But in the past 20 years or so, Pollack has been a strong presence in the movies even when he wasn't behind the camera. In recent years he's meant more to me as an actor than as a filmmaker, but that's in no way a denigration of his career: Even in a small role (and even in a bad movie) Pollack would often be the guiding spirit of a picture. He'd show up on-screen and, sometimes with just a single line of dialogue, become a flashpoint for everything that makes us human, a way of recognizing bits of ourselves even in a character who may -- we think -- be nothing like us. That's not a negligible contribution to the movies; it's representative of everything that keeps us going to the movies, period.

In Stanley Kubrick's "Eyes Wide Shut," Pollack should have been scarcely believable as a sleazy zillionaire who runs a sordid sex ring. But even though Pollack is an inherently warm presence in any movie, warmth isn't the same as likability, and his performance in "Eyes Wide Shut" reminds us of that: Pollack has always played people, not qualities (greed, lust, what have you), and even though you or I may not know what Pollack was really like as a human being, it's always been clear that he's found the key to each role deep inside himself: His performance in "Eyes Wide Shut" stings even more because it's Sydney Pollack up there: a man who ought to be considered a monster also has a face you can't help trusting.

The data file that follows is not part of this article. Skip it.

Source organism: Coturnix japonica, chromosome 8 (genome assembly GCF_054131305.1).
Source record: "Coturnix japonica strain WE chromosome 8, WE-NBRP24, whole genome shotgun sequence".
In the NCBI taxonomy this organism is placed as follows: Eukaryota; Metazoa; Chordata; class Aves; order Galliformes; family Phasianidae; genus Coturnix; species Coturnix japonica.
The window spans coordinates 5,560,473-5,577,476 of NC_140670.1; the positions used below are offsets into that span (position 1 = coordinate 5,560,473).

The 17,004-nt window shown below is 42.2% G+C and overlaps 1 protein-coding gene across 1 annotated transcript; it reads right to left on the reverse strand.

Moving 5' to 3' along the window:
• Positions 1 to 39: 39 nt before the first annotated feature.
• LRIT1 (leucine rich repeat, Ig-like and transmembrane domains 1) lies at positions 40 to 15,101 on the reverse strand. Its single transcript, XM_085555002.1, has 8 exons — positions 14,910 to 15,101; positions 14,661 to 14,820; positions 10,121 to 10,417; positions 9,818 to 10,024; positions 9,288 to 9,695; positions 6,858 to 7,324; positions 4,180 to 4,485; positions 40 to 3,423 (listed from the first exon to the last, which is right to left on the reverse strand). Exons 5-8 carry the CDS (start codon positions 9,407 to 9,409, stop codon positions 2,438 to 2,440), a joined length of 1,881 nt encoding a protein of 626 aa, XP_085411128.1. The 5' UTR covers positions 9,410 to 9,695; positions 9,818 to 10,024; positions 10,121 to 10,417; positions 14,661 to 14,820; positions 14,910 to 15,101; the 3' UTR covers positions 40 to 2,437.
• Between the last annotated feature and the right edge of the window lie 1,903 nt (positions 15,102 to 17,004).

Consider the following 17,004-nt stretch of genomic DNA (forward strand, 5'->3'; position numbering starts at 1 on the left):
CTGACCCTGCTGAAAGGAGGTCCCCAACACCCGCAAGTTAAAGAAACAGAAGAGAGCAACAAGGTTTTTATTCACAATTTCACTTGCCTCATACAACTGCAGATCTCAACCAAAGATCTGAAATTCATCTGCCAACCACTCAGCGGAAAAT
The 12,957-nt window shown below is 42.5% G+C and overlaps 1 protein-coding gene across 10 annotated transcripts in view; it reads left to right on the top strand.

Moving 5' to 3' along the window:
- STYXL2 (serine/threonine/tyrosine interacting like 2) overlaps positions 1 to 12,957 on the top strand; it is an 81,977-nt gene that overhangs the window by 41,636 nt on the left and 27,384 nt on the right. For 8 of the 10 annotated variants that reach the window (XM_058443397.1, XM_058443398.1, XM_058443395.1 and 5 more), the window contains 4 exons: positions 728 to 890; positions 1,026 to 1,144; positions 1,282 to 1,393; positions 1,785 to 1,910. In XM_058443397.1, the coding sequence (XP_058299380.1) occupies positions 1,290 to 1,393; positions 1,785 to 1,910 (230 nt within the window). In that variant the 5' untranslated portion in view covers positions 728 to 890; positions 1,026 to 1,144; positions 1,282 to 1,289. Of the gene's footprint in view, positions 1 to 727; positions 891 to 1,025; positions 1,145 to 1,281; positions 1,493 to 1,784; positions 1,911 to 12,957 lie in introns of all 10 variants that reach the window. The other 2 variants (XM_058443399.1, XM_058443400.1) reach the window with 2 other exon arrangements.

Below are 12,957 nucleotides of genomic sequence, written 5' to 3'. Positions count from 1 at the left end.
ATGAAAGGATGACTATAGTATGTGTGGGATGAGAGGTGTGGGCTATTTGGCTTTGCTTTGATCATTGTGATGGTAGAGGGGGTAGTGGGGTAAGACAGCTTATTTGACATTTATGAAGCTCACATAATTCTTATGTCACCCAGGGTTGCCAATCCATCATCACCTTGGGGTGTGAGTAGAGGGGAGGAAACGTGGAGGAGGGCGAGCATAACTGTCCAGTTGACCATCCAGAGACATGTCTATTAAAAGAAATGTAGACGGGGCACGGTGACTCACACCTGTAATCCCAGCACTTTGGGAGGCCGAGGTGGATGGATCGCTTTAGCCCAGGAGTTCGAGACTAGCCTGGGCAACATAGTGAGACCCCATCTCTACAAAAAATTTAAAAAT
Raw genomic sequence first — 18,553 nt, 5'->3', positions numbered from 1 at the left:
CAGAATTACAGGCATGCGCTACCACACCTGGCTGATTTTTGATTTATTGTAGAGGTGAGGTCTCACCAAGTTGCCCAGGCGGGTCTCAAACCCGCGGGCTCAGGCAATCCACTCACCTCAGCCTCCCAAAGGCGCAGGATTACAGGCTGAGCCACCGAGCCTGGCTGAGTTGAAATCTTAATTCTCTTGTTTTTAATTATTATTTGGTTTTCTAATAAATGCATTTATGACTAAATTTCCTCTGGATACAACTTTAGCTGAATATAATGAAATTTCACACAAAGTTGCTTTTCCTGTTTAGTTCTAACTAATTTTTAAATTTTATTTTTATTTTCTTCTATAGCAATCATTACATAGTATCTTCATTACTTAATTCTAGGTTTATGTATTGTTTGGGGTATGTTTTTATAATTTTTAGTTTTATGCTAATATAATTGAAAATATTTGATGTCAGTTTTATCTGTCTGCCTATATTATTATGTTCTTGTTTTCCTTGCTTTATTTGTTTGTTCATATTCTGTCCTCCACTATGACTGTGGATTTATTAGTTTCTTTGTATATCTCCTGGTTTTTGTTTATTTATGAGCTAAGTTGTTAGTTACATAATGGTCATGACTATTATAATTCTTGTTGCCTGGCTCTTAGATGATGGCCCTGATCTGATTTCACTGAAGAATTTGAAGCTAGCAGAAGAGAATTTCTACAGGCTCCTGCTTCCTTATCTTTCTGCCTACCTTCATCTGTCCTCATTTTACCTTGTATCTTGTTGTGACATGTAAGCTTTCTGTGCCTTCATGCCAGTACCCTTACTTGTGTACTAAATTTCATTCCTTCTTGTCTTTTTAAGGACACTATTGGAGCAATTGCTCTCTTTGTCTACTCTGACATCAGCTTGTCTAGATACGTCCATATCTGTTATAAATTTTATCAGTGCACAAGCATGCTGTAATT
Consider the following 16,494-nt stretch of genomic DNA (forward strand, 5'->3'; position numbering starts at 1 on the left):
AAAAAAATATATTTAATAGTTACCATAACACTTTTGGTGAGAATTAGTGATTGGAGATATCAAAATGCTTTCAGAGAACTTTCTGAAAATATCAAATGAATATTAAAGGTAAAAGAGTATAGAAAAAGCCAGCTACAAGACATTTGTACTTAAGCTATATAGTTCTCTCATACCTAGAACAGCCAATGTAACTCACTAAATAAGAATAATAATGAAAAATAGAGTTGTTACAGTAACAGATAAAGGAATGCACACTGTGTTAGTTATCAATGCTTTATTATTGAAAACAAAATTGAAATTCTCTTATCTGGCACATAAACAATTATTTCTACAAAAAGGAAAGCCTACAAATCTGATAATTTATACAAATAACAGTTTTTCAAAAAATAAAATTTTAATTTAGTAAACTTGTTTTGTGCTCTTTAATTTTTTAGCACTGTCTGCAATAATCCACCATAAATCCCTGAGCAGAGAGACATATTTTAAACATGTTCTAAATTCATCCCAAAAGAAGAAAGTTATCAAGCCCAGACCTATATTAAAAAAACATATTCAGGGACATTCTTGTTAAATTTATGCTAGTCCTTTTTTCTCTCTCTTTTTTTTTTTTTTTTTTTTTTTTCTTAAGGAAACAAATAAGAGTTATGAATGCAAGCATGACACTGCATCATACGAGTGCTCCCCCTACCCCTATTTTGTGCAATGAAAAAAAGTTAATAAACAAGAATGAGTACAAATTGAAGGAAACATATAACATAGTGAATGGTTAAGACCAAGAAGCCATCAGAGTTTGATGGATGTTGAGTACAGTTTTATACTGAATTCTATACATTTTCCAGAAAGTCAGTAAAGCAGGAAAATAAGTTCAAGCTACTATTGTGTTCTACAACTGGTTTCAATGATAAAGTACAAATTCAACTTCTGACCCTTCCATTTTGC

The list of wonderful Pollack performances, including his turn as a crusty, seen-it-all lawyer in "Michael Clayton" (which he also produced), is too long to detail. He has often been marvelous in his own movies, including, of course, his performance in "Tootsie" as the agent who keeps the ego of Dustin Hoffman's title character in check. But I feel bereft knowing that he will never again pop up in some otherwise dismal picture, as he did most recently in "Made of Honor," as Patrick Dempsey's addicted-to-marriage dad. Pollack had crummy lines, including some dumb sex jokes, but the performance is ultimately so tender and so carefully shaped (despite the fact that it consists of only a few scenes) that, 10 years from now, I know it's the only thing I'll remember from the movie.

One of my favorite Pollack "movies," which also includes a Pollack performance, is the spot he did for Cingular that used to run in theaters before movie showings, reminding audience members to turn off their cellphones. In this miniature masterpiece, Pollack barges into a kitchen and interrupts the babbling phone conversation of a clueless kid. Pollack berates the guy for his "performance": How are we supposed to believe anything he's saying? He has no conviction, no energy, no soul. The spot is brilliant for the way it parallels the absurdity of a filmmaker directing real life with the annoyance of a ringing cellphone throwing us out of a movie. But the spot is wrenching for another reason that didn't occur to me until after I heard of Pollack's death: It underscores the fractured relationship between the old way, the Pollack way, of making movies (with care) and the new way of watching them (with one eye on your lit-up cellphone, in case your buddy happens to text you from a party or a bar).

Pollack, in his performances and in many of the movies he made or produced, always had faith in what movies, and the people in them, could be. His legacy, dropped in our laps at a time when mainstream filmmaking is in trouble if not in crisis, is a challenge to us not to lose faith. And, at the very least, to silence our cellphones and pay attention to what's in front of us".

Remember Sidney Pollack in this slideshow from

Tuesday, May 27, 2008

In Culver City

Reese Witherspoon and Jake Gyllenhaal in Culver City after stopping by Caffe LUXXE on Montana for coffees, on 25th May, 08. Pictures by